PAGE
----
APOD: Split the Universe (2017 Apr 01)

Comments and questions about the APOD on the main view screen.
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RJN
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Re: APOD: Split the Universe (2017 Apr 01)

Postby RJN » Sun Apr 02, 2017 1:36 pm

A ​shortcoming​ in this APOD's Schrodinger's cat analogy is that in the famous paradox, the information about the quantum decision that affects the cat is delayed in time from reaching the observer. It is not only about the quantum decision. Therefore, there is a time when the observer does not know the result and so might consider the cat, mathematically at the least, both alive and dead. In this APOD, that would be the time between pressing the button and seeing the resulting cat image. Therefore this APOD is not an exploration of the full Schrondinger's cat paradox, only of the quantum​-​decision part.

A potential fix ("enhancement") might be to build in a time delay between the button press and when the result is revealed. Both potential future images might swirl around for a​ ​second​ or so​ in the inter​i​m, during which each result is possible.

Alternatively, the quantum decision could be made when the person first loads the initial APOD page with the red button, but only revealed when the person clicks the button. But that might remove some of the emphasis from the interesting nature of the quantum decision itself.

​Or -- just dump the cat and use two other potential futures. This also changes the focus away from death. Thoughts anyone?​

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Re: APOD: Split the Universe (2017 Apr 01)

Postby Chris Peterson » Sun Apr 02, 2017 2:19 pm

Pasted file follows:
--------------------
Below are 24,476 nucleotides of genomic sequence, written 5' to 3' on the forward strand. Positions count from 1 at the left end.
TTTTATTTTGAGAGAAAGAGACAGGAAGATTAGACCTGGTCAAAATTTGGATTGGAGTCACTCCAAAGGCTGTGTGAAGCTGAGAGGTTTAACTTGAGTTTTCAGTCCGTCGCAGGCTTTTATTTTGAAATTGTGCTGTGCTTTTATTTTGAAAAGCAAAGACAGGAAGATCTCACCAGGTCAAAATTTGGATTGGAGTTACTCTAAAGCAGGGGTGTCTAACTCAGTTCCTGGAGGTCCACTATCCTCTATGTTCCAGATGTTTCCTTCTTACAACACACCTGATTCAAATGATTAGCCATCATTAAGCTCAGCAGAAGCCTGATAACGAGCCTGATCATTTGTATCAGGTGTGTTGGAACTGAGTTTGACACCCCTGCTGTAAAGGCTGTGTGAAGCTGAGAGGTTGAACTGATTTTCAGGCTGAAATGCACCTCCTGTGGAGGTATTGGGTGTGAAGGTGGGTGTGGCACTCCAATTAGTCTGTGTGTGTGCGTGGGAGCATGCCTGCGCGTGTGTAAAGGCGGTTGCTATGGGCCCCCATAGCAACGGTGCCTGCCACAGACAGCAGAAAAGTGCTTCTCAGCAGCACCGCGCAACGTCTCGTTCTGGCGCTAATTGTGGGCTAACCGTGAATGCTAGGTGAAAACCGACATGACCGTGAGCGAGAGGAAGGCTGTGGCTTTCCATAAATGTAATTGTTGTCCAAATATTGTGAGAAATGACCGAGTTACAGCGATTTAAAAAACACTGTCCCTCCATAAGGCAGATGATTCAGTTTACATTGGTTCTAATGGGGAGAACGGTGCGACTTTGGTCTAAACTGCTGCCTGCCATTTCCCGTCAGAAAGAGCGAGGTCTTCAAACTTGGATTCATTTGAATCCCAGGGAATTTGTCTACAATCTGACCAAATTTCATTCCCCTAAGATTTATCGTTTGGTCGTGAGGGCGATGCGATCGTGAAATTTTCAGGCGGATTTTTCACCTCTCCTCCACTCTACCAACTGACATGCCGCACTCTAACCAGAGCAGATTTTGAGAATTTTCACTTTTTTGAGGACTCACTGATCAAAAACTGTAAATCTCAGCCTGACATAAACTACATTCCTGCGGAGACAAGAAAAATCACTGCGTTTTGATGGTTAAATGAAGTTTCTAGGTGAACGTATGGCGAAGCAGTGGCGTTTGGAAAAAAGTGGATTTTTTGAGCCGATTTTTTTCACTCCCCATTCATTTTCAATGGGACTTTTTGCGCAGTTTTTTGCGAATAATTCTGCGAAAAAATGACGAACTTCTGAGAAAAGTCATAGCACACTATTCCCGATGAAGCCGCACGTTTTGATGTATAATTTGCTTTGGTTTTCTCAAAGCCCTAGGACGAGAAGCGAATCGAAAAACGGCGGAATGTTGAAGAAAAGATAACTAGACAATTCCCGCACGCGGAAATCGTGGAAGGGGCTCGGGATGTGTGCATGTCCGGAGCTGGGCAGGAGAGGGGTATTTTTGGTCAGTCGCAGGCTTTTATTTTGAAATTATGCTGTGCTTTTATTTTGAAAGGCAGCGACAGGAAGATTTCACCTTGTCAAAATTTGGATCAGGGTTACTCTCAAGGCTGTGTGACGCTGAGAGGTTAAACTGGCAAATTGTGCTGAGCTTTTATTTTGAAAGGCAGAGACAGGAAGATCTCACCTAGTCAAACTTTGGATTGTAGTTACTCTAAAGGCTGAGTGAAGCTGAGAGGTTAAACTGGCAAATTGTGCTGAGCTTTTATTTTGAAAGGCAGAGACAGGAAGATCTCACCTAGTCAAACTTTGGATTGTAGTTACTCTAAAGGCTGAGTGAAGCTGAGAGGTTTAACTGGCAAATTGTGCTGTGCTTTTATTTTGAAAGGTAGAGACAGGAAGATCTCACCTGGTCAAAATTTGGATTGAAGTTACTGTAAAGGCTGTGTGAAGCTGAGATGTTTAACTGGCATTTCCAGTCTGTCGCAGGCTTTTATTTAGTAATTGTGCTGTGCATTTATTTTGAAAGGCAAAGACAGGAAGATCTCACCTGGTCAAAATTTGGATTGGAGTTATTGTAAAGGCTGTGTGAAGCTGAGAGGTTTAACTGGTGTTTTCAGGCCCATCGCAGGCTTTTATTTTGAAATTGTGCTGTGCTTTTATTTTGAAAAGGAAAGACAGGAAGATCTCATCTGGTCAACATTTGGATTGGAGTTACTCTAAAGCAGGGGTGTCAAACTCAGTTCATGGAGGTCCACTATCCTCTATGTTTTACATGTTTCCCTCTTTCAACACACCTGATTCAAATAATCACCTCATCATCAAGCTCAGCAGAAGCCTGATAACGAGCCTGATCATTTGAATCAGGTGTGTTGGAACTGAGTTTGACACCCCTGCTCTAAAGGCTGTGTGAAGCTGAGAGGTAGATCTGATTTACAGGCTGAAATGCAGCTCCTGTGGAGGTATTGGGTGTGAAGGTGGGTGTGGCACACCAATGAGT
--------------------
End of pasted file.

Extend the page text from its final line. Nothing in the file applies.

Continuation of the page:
RJN wrote:​Or -- just dump the cat and use two other potential futures. This also changes the focus away from death. Thoughts anyone?​

The whole concept works because of its reference to Schrödinger's thought problem- one of the most famous concepts in modern physics, and an important bit of scientific history. To alter it from its original form seriously reduces the value of the lesson, given that Schrödinger's Cat is really a part of our popular culture now.

It should not be necessary to sanitize everything with trigger warnings and worries about fragile viewers. This is a hypothetical experiment involving a hypothetical cat!
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Re: APOD: Split the Universe (2017 Apr 01)

Postby neufer » Sun Apr 02, 2017 4:54 pm

RJN wrote:
A ​shortcoming​ in this APOD's Schrodinger's cat analogy is that in the famous paradox, the information about the quantum decision that affects the cat is delayed in time from reaching the observer. It is not only about the quantum decision. Therefore, there is a time when the observer does not know the result and so might consider the cat, mathematically at the least, both alive and dead. In this APOD, that would be the time between pressing the button and seeing the resulting cat image. Therefore this APOD is not an exploration of the full Schrodingers cat paradox, only of the quantum​-​decision part.

What you have already done is quite thought provoking.

To simulate the cat Schrodinger's paradox best, I presume, would be
to start off showing both a live cat and a probability counter set at 1.00000000.

Pressing the button once would hide the cat and start multiplying the probability counter by 0.99997 every millisecond.

Pressing the button twice would stop the probability counter at P
as well as to reveal: 1) a live cat with a probability P or 2) a dead cat with a probability (1-P).

Therefore one would always has full knowledge of the probability P of a live cat
but would presumably only collapse the wavefunction upon the reveal.

Even better.... rather than hiding the cat you could rapidly alternate between the picture of a live cat (with probability P) and a dead cat (with probability P). This flickering would only stop upon the second press of the button. This would really give one the feel of the cat existing in an appropriate meta-state.